I'm at the beginning of learning the arm architecture and I understand this question might have been answered somewhere in the A.R.M document. But I got confused with this particular question and some short answer would be helpful before digging into that thousand page document further.
Suppose I want to implement my own OS (and some standard firmware which goes right after the rom code, like for example UEFI). And I want to make its (their) Secure part(s) too. Can I implement the Monitor? Again I've read not much (to be honest), but the documentation from vendors looks cryptic somewhat on this. For example TRM on TI's Sitara AM3358 SoC in th description of its rom code and its work only states that it starts in Secure (private) mode and then switches into the Public mode. Ok, but what if I want to implement Monitor code with my UEFI/OS? with the present rom code my firmware would be loaded by it and it ends up being in the Non-secure state. The only thing I can do is to issue SMC for some whether not documented or just rudimentary implemented "services" from the monitor mode. But what If I want to take the responsibility of giving users this Secure/NonSecure splitting stuff by my own with my implemetation of this? Or this is impossible for third parties? If that is possible, how do I include my code into that supposed secured path, chain? I mean how do I replace the existing monitor with my own on a security extension capable arm SoC? Should I sign my code, send it for review or else? Maybe there are some answers to this or a direction (not offensive xD) to where should I look for getting the answers.
Thanks! (sorry for the poor english)
from the other posts, the monitor program of AM335x seems to run in the non-secure mode. Therefore, you cannot set your execution environment to the secure mode other than using the SMC instruction.
To avoid this situation, you would write an original boot program and download it into the flash memory (i.e. boot rom).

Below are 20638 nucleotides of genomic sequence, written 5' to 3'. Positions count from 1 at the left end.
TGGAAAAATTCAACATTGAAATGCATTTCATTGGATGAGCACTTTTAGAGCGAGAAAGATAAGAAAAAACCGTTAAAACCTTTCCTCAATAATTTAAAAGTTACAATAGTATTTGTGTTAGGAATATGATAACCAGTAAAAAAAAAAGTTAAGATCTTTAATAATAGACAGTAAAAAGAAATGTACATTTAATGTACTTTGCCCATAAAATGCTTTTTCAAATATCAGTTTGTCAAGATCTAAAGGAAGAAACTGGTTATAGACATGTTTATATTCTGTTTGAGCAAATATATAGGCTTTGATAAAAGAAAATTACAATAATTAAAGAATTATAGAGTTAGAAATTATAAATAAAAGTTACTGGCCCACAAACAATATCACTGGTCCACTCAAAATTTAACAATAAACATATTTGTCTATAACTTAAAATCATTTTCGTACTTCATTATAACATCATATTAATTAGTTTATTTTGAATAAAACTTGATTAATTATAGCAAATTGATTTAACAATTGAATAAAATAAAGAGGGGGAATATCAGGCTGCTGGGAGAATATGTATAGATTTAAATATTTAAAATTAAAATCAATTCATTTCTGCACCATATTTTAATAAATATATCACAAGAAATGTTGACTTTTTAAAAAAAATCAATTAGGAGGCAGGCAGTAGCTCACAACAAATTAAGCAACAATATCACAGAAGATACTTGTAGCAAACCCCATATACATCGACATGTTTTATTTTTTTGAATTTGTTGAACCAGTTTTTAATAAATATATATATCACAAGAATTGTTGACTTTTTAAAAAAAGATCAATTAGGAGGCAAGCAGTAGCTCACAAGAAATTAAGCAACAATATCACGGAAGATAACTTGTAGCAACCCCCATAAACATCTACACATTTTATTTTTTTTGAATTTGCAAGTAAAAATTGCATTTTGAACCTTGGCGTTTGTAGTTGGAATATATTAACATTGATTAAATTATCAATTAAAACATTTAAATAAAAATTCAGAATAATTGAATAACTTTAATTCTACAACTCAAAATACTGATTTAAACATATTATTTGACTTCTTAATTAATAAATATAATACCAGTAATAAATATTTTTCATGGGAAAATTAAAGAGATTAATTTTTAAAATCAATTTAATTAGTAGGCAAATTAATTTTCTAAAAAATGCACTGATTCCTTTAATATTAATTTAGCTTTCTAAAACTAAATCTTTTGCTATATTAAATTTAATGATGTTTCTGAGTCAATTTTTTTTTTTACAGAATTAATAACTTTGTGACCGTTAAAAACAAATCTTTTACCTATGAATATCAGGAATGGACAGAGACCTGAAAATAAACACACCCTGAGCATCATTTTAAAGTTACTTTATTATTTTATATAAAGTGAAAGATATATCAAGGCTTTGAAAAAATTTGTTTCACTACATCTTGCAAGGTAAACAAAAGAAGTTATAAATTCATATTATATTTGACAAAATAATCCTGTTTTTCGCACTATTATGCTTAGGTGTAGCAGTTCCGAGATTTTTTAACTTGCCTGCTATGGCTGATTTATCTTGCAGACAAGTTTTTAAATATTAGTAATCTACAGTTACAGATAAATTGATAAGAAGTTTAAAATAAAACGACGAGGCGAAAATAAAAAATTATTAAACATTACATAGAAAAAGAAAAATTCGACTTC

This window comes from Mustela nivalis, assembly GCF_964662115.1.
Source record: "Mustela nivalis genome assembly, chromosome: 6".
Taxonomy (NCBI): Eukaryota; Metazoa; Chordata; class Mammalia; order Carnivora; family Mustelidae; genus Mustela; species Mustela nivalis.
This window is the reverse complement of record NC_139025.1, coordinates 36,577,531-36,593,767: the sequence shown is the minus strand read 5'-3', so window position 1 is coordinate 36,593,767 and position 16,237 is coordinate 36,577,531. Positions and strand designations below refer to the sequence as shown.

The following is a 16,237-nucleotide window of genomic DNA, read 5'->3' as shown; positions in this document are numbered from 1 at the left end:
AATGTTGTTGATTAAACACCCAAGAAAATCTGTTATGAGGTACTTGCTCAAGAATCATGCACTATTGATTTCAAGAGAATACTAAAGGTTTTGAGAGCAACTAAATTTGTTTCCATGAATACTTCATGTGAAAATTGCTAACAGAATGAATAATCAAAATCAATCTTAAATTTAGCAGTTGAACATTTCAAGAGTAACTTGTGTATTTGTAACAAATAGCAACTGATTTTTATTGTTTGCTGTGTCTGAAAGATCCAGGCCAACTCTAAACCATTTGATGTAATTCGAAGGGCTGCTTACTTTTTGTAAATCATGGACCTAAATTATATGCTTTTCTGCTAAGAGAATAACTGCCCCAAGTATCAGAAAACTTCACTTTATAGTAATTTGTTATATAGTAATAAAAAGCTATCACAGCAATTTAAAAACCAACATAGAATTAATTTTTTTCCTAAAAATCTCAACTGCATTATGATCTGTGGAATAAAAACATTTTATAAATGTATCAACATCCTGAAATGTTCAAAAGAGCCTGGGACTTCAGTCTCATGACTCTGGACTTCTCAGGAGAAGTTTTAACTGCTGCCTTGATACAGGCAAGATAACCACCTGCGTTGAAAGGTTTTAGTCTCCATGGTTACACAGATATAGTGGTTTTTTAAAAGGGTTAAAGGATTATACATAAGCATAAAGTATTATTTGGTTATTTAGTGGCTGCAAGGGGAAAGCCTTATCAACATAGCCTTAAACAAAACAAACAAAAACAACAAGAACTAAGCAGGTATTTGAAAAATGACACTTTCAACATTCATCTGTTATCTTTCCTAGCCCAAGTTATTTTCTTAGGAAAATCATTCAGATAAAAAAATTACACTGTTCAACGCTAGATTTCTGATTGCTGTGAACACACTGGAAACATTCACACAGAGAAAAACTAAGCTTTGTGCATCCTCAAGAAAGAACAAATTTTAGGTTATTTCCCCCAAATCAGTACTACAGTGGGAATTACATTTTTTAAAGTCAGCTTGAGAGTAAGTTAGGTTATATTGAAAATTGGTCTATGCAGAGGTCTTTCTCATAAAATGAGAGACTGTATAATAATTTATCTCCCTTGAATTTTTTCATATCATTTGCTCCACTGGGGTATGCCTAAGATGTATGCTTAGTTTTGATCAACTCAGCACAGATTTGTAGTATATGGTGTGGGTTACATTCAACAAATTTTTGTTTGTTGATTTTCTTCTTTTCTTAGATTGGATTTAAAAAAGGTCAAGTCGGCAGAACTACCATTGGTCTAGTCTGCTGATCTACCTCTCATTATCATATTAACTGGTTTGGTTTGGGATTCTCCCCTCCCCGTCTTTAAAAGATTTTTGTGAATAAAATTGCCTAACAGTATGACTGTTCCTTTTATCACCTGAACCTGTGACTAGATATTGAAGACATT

Of course, I don't know the concrete procedures to do so.
Thank you for the answer.
The monitor software which runs in the non-secure mode isn't a monitor software, as I've understood. Ok, you say that I should replace ROM code for the processor in order to become able to implement (put) my own Secure stack into the SoC. The question is whether I (or anybody else outside the SoC vendor) have a possibility to replace it? Since then I asked the question, I've read the ARM whitepaper on TrustZone and have learnt a lot about it. Still, it's not clear about the possibility to add myself (my secure software) in the chain of trust wich should be established in the Secure Extension capable ARM SoC. I definitely can not become the root of that chain, because I need to be able to put some cryptography related things (hashes of the keys) into the SoC's OTP memory wich is possible only on the SoC manufacture time. If the vendor gives such an ability to become a part of the chain of trust to 3d parties, then this obviously isn't done easily, because there is need to get somewhat validated, approved. What requires a validation process. I doubt vendors bother themselves with this. I never found a mention about such things, which is worse and makes that confusion. So, still, the question about 3d party possibilty of providing Secure software based on TrustZone technology isn't clear for me. And I see the evidence people really don't very understand how to work with it. The following is the quote from a (wellknown) arm SBC designer company support forum, given by the admin as an answer about the state of TZ support in their boards SoC:
"No. we don't know how to handle the TrustZone."
Like not very much motivating, right? If they who make boards and customize linux/u-boot to run on the boards, don't know, then how I may get to know?
according to the "AM335x Sitara™ Processors Technical Reference Manual", your expectation seems to be impossible.
Because Boot ROM would be protected in the secure mode, I guess that user could not write any secure programs.
Or there might be some procedures to write programs in the secure world.
Regarding it, you'd better to contact to Texas Instrument.
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